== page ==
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British same-sex marriages to begin Saturday

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LONDON -- Marriage-minded gays and lesbians can begin tying the knot in Britain on Saturday, becoming the latest same-sex couples in Europe and beyond to have the right to do so and fulfilling a dream made possible by a Conservative-led government.

A handful of town halls across the country prepared to open at the stroke of midnight to allow nuptials that jubilant supporters called long overdue and opponents deplored as an attack on traditional values.

“It’s a landmark,” said Deputy Prime Minister Nick Clegg, who arranged for rainbow flags to fly over two government offices in London on Friday in celebration. “It’s just a simple idea: that if two people love each other ... and they want to show that commitment towards each other through marriage, they should be able to do so.”

Clegg’s Liberal Democrats campaigned for the change along with their senior partner in Britain’s ruling coalition, the Conservatives. The opposition Labor Party also backed the bill that was introduced by the government in Parliament last year and then passed handily despite objections from some religious organizations.

The expansion of marriage was mostly a symbolic victory for gay-rights advocates rather than a practical one. Since 2005, same-sex couples have been able to enter civil partnerships -- an innovation by the then-Labor government that conferred virtually all the same rights and legal benefits as marriage.

Campaigners decided to press for equality in nomenclature when the current government, which came to power in 2010, signaled its openness to the idea. Prime Minister David Cameron was eager to shed the Conservatives’ image as the “nasty party” and to compensate for an earlier Tory government’s passage of legislation barring the “promotion” of homosexuality in schools.

“I don’t support gay marriage despite being a Conservative. I support gay marriage because I’m a Conservative,” Cameron said at a party conference in 2011, delighting gay activists.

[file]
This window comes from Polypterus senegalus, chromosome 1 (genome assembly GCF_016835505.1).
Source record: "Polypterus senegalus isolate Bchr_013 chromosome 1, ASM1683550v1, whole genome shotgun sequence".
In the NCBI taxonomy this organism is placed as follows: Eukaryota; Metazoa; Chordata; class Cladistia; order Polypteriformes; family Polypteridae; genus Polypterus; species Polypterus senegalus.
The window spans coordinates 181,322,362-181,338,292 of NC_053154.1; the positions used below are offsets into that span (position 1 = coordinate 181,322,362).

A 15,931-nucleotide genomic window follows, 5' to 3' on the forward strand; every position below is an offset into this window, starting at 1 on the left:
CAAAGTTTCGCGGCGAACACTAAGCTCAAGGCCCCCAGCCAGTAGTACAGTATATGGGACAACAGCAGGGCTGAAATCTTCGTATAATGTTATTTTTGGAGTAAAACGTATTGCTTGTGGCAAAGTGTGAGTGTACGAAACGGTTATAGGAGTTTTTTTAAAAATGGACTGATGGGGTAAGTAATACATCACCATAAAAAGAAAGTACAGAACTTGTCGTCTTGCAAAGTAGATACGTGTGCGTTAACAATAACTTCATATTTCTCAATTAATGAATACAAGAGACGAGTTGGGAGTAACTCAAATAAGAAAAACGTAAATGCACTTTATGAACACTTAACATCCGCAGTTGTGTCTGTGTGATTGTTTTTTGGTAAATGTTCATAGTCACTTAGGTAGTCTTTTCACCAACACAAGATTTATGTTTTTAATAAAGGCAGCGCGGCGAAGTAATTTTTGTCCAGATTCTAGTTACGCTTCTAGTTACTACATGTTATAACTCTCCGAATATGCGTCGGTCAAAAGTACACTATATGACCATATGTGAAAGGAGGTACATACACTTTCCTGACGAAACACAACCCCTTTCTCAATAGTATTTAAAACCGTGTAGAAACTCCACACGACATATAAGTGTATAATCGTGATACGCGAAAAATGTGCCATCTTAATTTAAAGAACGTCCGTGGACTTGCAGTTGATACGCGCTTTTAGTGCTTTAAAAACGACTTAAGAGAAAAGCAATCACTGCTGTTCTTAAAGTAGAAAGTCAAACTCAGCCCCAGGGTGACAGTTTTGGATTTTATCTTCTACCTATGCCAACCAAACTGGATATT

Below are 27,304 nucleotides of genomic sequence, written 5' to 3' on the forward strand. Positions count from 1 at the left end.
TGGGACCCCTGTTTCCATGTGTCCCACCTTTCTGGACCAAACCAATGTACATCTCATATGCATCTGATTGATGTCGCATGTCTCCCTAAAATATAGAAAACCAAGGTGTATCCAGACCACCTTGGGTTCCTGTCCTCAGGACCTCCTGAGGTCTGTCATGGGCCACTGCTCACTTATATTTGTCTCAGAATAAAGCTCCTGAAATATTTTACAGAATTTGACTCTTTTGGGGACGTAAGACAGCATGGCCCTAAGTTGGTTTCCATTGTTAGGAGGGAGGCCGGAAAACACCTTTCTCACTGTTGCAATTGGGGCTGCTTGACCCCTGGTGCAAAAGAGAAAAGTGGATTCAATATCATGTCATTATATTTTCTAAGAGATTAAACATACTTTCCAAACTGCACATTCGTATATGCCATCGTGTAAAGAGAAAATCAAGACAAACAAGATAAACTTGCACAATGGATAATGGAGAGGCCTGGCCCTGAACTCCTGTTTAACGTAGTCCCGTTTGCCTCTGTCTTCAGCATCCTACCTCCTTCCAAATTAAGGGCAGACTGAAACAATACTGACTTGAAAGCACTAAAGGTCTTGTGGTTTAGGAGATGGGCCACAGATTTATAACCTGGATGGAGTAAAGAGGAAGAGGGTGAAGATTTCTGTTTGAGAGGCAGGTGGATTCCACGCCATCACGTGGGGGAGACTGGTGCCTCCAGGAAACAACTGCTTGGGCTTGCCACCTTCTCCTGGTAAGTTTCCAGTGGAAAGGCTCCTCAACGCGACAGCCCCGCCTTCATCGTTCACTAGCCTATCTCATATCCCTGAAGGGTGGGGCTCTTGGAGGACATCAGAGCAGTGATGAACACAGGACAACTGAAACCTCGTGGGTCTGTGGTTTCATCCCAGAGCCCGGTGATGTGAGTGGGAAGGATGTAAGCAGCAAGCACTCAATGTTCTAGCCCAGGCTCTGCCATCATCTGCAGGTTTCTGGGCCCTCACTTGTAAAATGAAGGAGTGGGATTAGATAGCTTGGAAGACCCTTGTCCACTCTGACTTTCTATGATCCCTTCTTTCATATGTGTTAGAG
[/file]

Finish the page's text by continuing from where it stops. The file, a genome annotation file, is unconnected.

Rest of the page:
“It was surprising how quickly a political consensus emerged on it,” said Richard Lane, a spokesman for the Stonewall gay-rights organization. “Our relationships are no different, so why shouldn’t they be recognized in the same way?”

To satisfy bishops who tried to block the bill, the new law allowing same-sex marriage specifically forbids the Church of England from performing those rites. Other denominations and faiths, such as Quakers and some Jewish groups, can host same-sex weddings if they choose.

Britain is now one of about a dozen European nations, including France and Spain, that permit same-sex couples to get hitched. Italy, which hosts the Vatican in its backyard, remains the only major European country not to offer gays and lesbians some form of civil union or domestic partnership.

Not all groups in Britain endorsed the change. Fiona O’Reilly of Catholic Voices described same-sex marriage as “bad for society.”

“When you say sexual difference doesn’t matter, marriage isn’t about a man and a woman, you see concepts such as husband and wife, father and mother, just start to disappear from legislation,” O’Reilly told the BBC. “Now that, in essence, makes it harder for people to get married and stay married as a heterosexual couple. But frankly, it also weakens society as a whole.”

The leader of the fast-rising United Kingdom Independence Party, Nigel Farage, also opposes marriage equality. A party member recently attracted attention, and ridicule, for suggesting that the heavy rains and flooding across Britain this past winter were divine retribution for Parliament’s approval of same-sex marriage.

In a survey released Friday by a British radio network, 20% of respondents said they would refuse to attend the wedding of a gay couple.

“That also shows that 80% of people are looking forward to celebrating same-sex weddings with their friends and families,” said Stonewall's Lane.

So far, no registrars in Britain have declared themselves unwilling to perform such ceremonies, as has happened with some county clerks in the United States. In any case, they would not be given the option to recuse themselves under the law.

henry.chu@latimes.com

Copyright © 2014, Los Angeles Times
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